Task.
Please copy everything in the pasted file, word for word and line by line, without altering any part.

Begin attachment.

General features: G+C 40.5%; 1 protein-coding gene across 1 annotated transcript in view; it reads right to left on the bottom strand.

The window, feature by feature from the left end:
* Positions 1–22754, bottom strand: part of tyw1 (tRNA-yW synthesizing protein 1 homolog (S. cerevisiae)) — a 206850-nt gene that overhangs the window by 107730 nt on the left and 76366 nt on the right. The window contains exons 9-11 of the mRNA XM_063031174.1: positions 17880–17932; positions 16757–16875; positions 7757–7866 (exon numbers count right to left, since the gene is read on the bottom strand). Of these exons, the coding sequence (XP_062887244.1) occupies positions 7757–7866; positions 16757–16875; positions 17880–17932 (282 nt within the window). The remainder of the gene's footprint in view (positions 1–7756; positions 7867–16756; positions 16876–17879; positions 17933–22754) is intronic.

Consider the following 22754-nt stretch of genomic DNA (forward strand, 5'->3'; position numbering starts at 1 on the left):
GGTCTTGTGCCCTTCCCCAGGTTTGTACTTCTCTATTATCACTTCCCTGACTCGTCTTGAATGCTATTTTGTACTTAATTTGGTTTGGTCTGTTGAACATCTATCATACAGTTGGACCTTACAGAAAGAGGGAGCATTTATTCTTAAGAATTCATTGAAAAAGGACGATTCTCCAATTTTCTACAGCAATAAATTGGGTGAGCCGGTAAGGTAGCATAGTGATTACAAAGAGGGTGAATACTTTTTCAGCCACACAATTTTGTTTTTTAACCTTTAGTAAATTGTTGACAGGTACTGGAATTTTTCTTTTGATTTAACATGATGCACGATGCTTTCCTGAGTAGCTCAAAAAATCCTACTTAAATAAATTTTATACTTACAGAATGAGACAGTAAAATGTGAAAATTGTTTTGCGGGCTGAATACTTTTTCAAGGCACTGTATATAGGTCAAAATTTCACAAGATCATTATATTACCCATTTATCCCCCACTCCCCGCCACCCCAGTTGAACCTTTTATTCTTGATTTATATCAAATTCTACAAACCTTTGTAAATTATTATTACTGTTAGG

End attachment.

General features: G+C 40.5%; 1 protein-coding gene across 1 annotated transcript in view; it reads right to left on the bottom strand.

The window, feature by feature from the left end:
* Positions 1–22754, bottom strand: part of tyw1 (tRNA-yW synthesizing protein 1 homolog (S. cerevisiae)) — a 206850-nt gene that overhangs the window by 107730 nt on the left and 76366 nt on the right. The window contains exons 9-11 of the mRNA XM_063031174.1: positions 17880–17932; positions 16757–16875; positions 7757–7866 (exon numbers count right to left, since the gene is read on the bottom strand). Of these exons, the coding sequence (XP_062887244.1) occupies positions 7757–7866; positions 16757–16875; positions 17880–17932 (282 nt within the window). The remainder of the gene's footprint in view (positions 1–7756; positions 7867–16756; positions 16876–17879; positions 17933–22754) is intronic.

Consider the following 22754-nt stretch of genomic DNA (forward strand, 5'->3'; position numbering starts at 1 on the left):
GGTCTTGTGCCCTTCCCCAGGTTTGTACTTCTCTATTATCACTTCCCTGACTCGTCTTGAATGCTATTTTGTACTTAATTTGGTTTGGTCTGTTGAACATCTATCATACAGTTGGACCTTACAGAAAGAGGGAGCATTTATTCTTAAGAATTCATTGAAAAAGGACGATTCTCCAATTTTCTACAGCAATAAATTGGGTGAGCCGGTAAGGTAGCATAGTGATTACAAAGAGGGTGAATACTTTTTCAGCCACACAATTTTGTTTTTTAACCTTTAGTAAATTGTTGACAGGTACTGGAATTTTTCTTTTGATTTAACATGATGCACGATGCTTTCCTGAGTAGCTCAAAAAATCCTACTTAAATAAATTTTATACTTACAGAATGAGACAGTAAAATGTGAAAATTGTTTTGCGGGCTGAATACTTTTTCAAGGCACTGTATATAGGTCAAAATTTCACAAGATCATTATATTACCCATTTATCCCCCACTCCCCGCCACCCCAGTTGAACCTTTTATTCTTGATTTATATCAAATTCTACAAACCTTTGTAAATTATTATTACTGTTAGG